Neuropsychologist Sanam Hafeez stopped by CNN’s New Day on Friday morning to offer some tips on shaking the post-election depression and malaise that many Americans are experiencing.
Hafeez said that people struggling to cope with the possibility of a President Donald Trump can take certain steps to lessen their anxiety.
1. Recognize that you can’t change the outcome, only your reaction
2. Distance yourself from social media
3. Go about your normal day
4. Avoid hostile interactions with friends and family
5. Take action in your community
“If you feel bad, we feel better if we’re actually doing something,” said Hafeez. “So stop talking, get out and do something, even if it’s small, even if it’s just in your neighborhood.”
“Get out and do something,” she reiterated. “Let your voice be heard.”
Watch the video, embedded below:
Tips to cope with post-election depression from a neuropsychologist: "Distance yourself from social media" https://t.co/kR2Ns5YvUQ
— New Day (@NewDay) November 11, 2016
White House adds 20 percent increase to ‘best case’ projection of coronavirus deaths
The White House is moving the goal posts once again. Instead of taking drastic action, like asking every state's governor to mandate a quarantine to reduce the spread of coronavirus, it is quietly upping its projected death toll, just one day after stunning Americans with a six-digit death rate.
On Sunday President Donald Trump told Americans he thinks if 100,000 Americans die from coronavirus he will have done "a very good job."
On Monday Dr. Deborah Birx announced the White House is projecting 100,000 to 200,000 deaths.
Tuesday evening, the number increased 20 percent.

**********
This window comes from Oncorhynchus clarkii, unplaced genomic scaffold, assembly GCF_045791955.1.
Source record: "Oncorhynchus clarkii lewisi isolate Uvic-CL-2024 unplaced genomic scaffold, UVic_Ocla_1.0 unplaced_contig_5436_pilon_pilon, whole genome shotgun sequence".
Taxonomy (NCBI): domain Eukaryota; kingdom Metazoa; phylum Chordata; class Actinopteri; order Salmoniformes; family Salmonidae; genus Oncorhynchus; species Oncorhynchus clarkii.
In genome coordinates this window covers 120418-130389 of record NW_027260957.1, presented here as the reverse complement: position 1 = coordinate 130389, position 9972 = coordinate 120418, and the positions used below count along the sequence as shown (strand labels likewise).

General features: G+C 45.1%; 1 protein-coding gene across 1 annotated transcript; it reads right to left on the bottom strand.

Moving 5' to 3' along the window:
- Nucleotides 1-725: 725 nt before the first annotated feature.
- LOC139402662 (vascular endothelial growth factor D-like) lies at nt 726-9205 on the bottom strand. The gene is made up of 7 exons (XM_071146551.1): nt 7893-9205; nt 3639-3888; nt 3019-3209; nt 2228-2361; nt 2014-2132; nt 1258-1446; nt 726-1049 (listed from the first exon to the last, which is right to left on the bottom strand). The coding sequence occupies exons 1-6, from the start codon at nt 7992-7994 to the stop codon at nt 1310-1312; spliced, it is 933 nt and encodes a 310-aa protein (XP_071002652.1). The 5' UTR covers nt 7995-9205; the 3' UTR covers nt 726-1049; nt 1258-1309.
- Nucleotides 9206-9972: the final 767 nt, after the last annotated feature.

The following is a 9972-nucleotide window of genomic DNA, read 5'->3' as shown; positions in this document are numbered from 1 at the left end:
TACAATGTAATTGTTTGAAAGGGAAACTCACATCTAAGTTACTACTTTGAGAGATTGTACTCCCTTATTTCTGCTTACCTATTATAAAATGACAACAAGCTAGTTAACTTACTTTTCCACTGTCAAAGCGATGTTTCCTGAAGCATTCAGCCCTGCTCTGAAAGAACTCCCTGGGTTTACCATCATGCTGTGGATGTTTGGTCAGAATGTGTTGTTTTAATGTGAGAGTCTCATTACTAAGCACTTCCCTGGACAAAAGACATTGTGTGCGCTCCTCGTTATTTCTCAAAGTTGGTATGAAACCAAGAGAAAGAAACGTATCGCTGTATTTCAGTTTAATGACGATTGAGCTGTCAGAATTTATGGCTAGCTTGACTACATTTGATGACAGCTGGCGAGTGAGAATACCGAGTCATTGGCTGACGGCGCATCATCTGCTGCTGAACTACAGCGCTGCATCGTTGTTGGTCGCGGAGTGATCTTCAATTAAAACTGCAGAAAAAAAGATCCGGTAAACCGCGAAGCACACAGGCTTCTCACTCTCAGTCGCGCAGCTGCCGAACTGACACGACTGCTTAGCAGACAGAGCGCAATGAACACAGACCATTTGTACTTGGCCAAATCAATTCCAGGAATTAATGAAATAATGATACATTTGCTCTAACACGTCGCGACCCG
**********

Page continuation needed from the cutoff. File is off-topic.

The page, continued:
Olympic athletes in ‘impossible position’ – Canada
Canadian Olympic chiefs said Monday the health and safety of athletes had prompted the country's decision to withdraw its team from the Tokyo Olympics amid the coronavirus pandemic.
A day after Canada became the first team to announce its withdrawal from the July 24-August 9 Games, Canadian Olympic Committee (COC) chief David Shoemaker said athletes had been left in an "impossible position."
With public health authorities urging individuals to stay inside to curb the spread of COVID-19, athletes had been caught between a desire to heed health and safety advice while trying to minimize disruption to training programs.
Vietnamese women strive to clear war-era mines
Inching across a field littered with Vietnam war-era bombs, Ngoc leads an all-women demining team clearing unexploded ordnance that has killed tens of thousands of people -- including her uncle.
"He died in an explosion. I was haunted by memories of him," Le Thi Bich Ngoc tells AFP as she oversees the controlled detonation of a cluster bomb found in a sealed-off site in central Quang Tri province.
More than 6.1 million hectares of land in Vietnam remain blanketed by unexploded munitions -- mainly dropped by US bombers -- decades after the war ended in 1975.
At least 40,000 Vietnamese have since died in related accidents. Victims are often farmers who accidentally trigger explosions, people salvaging scrap metal, or children who mistake bomblets for toys.